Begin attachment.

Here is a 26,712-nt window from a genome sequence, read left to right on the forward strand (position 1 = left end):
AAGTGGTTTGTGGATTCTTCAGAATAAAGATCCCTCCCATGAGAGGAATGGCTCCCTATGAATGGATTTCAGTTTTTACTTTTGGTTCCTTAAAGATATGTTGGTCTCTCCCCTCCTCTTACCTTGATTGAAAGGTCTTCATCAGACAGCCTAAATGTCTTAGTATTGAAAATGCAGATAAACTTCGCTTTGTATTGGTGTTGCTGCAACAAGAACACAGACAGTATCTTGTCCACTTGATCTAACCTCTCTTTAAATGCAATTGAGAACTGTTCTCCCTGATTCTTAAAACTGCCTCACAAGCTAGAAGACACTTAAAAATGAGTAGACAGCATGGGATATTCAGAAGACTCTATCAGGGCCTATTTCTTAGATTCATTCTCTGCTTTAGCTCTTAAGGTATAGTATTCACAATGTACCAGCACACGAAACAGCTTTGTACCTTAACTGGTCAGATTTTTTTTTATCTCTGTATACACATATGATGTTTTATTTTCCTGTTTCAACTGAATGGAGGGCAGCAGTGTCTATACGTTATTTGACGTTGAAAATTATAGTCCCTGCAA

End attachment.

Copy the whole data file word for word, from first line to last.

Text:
Here is a 26,712-nt window from a genome sequence, read left to right on the forward strand (position 1 = left end):
AAGTGGTTTGTGGATTCTTCAGAATAAAGATCCCTCCCATGAGAGGAATGGCTCCCTATGAATGGATTTCAGTTTTTACTTTTGGTTCCTTAAAGATATGTTGGTCTCTCCCCTCCTCTTACCTTGATTGAAAGGTCTTCATCAGACAGCCTAAATGTCTTAGTATTGAAAATGCAGATAAACTTCGCTTTGTATTGGTGTTGCTGCAACAAGAACACAGACAGTATCTTGTCCACTTGATCTAACCTCTCTTTAAATGCAATTGAGAACTGTTCTCCCTGATTCTTAAAACTGCCTCACAAGCTAGAAGACACTTAAAAATGAGTAGACAGCATGGGATATTCAGAAGACTCTATCAGGGCCTATTTCTTAGATTCATTCTCTGCTTTAGCTCTTAAGGTATAGTATTCACAATGTACCAGCACACGAAACAGCTTTGTACCTTAACTGGTCAGATTTTTTTTTATCTCTGTATACACATATGATGTTTTATTTTCCTGTTTCAACTGAATGGAGGGCAGCAGTGTCTATACGTTATTTGACGTTGAAAATTATAGTCCCTGCAA